Steel Slowdown Hits Hidili

Not a week ago, I wrote Steel Industry May Finally Be Facing the End; Systemic Financial Crisis Looming?. No daisy chains of mutual credit guarantees have gone off yet, but a steel realted firm has taken a hit, Hidili Industry (1393), which produces coke. This company has seen its share of trouble as reflected in the stock price. Bankruptcy in the coal industry isn't a shocker given what has been happening in the global economy:

Bloomberg: Hidili Says Not in Position to Pay Bonds as China Defaults Mount
Hidili Industry International Development Ltd. is not in a position to repay $190.6 million of principal and interest due Nov. 4. on its 8.625 percent notes, it said in a statement Friday. The mining company based in the southwest province of Sichuan has defaulted on some of its 6 billion yuan ($947 million) of loans, it said. Hidili has hired UBS Group AG to advise on bond restructuring, according to the filing.

AAStocks: HIDILI INDUSTRY (01393.HK) Sees Cross-Default Risk
HIDILI INDUSTRY (01393.HK) announced an indirect PRC subsidiary of the company has not repaid a short-term unsecured loan from a PRC bank which fell due in June 2015 and has not paid the accrued interest so far. As of 30 September 2015, the principal amount outstanding under the loan was approximately RMB290 million. The company has been in discussions with the lender regarding a waiver of the breach and the renewal or extension of the loan. Due to the processing time required to pledge certain mining asset to the lender, the renewal or extension of the loan has not been completed. The company has received indication from the lender that a written waiver will be issued shortly.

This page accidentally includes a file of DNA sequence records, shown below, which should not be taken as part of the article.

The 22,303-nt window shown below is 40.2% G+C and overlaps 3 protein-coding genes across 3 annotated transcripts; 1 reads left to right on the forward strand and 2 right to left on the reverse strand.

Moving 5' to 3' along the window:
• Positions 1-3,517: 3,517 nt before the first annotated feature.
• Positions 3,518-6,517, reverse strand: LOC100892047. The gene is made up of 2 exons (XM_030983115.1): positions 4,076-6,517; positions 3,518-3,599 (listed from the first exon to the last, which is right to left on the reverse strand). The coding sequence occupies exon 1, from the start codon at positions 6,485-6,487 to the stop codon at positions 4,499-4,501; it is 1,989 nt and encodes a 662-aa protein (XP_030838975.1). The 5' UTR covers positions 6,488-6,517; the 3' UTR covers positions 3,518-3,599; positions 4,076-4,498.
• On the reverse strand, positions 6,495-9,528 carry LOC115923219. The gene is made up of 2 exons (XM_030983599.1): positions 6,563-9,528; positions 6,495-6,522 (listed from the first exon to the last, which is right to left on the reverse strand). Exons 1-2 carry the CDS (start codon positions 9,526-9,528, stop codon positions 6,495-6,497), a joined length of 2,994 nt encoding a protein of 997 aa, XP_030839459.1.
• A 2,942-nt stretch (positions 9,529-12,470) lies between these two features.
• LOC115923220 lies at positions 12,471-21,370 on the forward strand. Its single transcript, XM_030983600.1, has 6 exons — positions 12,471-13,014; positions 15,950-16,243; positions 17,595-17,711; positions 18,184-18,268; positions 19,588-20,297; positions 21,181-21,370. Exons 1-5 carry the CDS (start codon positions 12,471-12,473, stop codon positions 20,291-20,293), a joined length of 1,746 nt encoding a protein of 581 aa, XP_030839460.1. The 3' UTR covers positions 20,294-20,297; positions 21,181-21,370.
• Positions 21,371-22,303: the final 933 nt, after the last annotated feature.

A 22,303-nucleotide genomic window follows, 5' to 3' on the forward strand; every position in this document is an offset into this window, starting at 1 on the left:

The foregoing constitutes an event of default under the loan agreement. Moreover, such breach constitutes events of default under certain of the group’s onshore loan facilities that contain cross-default provisions.

Hidili is in Sichuan, a province that doesn't need a match tossed into its powder keg of debt.

From 1 year ago: Textbook Credit Implosion Underway in Sichuan Province
At end of December 2013, there were nearly 5,000 of these financial firms, an increase of roughly 4000 from June of the same year! Sichuan's provincial government counted 509 firms involved in credit guarantees at the end of 2013, with a ¥233.8 billion guarantee balance and 730,000 households served, making Sichuan province the second largest market in the country. Central bank data from the end of June 2014 counted 326 small lending companies in Sichuan, ninth in China, with ¥59.7 billion in loans, fourth in China.

41.4% of western Chinese SMEs need credit and 57.2% of those credit needs are met with private fundraising (shadow banking). Average interest rates are 19.1%, well above the 9.7% annual rate for bank credit. Since they have no credit guarantee or collateral, 72.1% of small businesses are forced to use private fundraising. In Chengdu, there are investment products on the market today offering 15% to 18% returns, well above the 7% offered by bank trusts and WMPs.

Are you ready for the punchline? One insider estimates that 80% of this private credit flowed into real estate. Thanks to the rapid growth of the real estate industry, some developers were (successfully) paying 100% annualized interest rates and even the common people were spoiled, with investors refusing to even look at wealth product yielding under 20%.

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